Caffeine has had a lot of mixed press over the years, which gets confusing. It’s categorised as a drug, a stimulant, a diuretic and not a member of the nutrient family.
It’s true that consuming caffeine affects certain individuals. Side effects such as headaches, increased heart rate, trembling, insomnia and a need to go to the toilet after drinking coffee are not uncommon. But for those of us who are able to tolerate it, what can caffeine do to help our exercise performance?
Firstly, it stimulates our nervous system, increasing endorphin levels in the brain. This accumulation of endorphins heightens alertness and our ability to concentrate, reduces our perception of pain and fatigue, positively affects our mood and generally increases our sense of wellbeing.
Taken prior to exercise, caffeine has been shown to boost performance in the majority of power, strength and endurance type activities. Performance enhancements occur soon after consumption so you are best to take it 30-60 minutes before exercise. Also, relatively low doses (1-3 mg per kg body weight) will work just as well as higher doses. For a 70 kg person, this equates to 70-210mg caffeine (equivalent to approximately two cups of coffee).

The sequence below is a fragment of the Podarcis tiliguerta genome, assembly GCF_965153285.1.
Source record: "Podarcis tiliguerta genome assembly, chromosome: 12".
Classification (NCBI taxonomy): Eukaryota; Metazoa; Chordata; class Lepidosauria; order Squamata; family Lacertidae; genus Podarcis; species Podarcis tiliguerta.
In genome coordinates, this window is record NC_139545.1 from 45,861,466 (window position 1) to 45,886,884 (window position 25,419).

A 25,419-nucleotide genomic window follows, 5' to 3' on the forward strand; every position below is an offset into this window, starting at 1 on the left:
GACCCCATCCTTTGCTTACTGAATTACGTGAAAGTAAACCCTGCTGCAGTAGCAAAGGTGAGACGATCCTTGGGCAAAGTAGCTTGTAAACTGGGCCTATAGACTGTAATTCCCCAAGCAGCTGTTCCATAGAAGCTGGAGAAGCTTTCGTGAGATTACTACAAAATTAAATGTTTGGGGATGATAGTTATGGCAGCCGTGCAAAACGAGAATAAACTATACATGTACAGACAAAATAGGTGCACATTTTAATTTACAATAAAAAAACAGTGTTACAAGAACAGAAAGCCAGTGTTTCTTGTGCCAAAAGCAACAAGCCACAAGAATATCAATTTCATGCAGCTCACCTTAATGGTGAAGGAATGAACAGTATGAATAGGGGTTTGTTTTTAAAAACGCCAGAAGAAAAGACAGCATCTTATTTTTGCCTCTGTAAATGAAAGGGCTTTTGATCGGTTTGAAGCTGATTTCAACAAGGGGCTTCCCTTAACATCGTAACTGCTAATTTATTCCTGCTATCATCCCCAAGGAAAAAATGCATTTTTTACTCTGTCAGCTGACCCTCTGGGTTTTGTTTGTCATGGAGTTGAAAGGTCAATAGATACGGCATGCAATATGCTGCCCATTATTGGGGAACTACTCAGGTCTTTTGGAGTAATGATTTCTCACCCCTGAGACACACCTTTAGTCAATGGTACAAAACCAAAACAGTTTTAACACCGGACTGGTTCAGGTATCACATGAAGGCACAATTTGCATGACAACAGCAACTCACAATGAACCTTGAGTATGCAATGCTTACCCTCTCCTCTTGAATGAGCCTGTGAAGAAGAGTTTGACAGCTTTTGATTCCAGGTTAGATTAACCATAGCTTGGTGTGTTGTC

Caffeine taken in pill form prior to exercise has been shown to produce the best results. This may suit some but personally, I refuse to take caffeine in pill form as this would deny me the pleasure I get from drinking a regular cup of Joe. Good coffee brings too much joy for that
Written by coach James